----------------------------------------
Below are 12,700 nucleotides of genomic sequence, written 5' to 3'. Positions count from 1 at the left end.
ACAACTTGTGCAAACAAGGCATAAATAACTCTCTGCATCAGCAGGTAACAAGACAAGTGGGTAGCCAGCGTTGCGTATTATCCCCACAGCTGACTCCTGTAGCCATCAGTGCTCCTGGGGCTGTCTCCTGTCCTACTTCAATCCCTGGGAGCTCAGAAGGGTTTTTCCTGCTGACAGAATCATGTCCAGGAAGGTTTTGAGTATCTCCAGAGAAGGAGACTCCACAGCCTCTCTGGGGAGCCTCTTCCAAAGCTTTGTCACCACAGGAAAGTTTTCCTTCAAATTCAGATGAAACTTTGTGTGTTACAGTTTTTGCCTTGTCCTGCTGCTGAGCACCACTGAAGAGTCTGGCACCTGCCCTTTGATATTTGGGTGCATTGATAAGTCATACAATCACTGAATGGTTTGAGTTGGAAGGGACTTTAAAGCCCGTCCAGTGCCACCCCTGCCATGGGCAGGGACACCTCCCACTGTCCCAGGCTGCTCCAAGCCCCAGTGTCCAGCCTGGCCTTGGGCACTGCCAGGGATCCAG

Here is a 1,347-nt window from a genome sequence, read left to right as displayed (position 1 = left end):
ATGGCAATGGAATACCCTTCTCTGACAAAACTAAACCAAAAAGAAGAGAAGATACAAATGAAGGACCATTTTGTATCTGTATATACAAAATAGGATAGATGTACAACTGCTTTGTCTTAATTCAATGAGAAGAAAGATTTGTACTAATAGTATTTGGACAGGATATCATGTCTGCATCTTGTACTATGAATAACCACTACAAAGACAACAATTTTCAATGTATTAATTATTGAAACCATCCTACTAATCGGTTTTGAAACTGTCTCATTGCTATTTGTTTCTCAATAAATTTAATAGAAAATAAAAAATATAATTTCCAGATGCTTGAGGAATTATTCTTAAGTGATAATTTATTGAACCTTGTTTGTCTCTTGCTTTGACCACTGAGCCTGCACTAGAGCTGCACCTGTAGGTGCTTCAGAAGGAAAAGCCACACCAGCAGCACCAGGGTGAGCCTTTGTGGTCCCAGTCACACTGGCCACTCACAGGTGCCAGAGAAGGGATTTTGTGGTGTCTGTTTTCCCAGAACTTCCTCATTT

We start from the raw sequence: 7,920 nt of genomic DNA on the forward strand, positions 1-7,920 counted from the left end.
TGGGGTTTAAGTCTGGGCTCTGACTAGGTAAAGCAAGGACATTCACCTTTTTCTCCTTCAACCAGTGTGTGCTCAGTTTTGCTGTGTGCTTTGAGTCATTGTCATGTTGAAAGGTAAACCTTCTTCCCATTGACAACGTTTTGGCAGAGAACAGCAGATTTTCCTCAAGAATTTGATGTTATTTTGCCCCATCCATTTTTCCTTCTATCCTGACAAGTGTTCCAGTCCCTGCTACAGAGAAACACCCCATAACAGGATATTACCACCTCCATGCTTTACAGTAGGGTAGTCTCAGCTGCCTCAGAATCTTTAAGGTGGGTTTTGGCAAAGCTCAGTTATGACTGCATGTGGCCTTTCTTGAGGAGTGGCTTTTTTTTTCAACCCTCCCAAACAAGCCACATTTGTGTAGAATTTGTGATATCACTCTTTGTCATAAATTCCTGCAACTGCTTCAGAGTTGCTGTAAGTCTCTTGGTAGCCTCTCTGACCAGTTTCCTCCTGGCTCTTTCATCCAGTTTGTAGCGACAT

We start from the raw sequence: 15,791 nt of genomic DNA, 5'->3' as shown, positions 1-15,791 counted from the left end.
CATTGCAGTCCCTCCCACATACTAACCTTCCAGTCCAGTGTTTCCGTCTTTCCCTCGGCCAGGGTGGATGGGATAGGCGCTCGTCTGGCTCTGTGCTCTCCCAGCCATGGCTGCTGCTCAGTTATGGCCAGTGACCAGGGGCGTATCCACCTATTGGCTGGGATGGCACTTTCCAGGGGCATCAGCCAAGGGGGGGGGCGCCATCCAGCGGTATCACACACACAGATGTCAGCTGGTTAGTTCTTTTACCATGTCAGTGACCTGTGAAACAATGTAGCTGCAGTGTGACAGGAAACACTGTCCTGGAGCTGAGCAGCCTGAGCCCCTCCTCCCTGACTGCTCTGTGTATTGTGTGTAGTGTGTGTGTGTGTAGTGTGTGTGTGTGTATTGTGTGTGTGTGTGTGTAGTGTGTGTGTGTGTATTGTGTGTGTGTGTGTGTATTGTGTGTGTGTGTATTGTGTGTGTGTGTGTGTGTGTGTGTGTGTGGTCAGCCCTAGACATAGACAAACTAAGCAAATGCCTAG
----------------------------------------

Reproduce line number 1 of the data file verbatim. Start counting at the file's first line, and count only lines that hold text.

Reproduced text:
Below are 12,700 nucleotides of genomic sequence, written 5' to 3'. Positions count from 1 at the left end.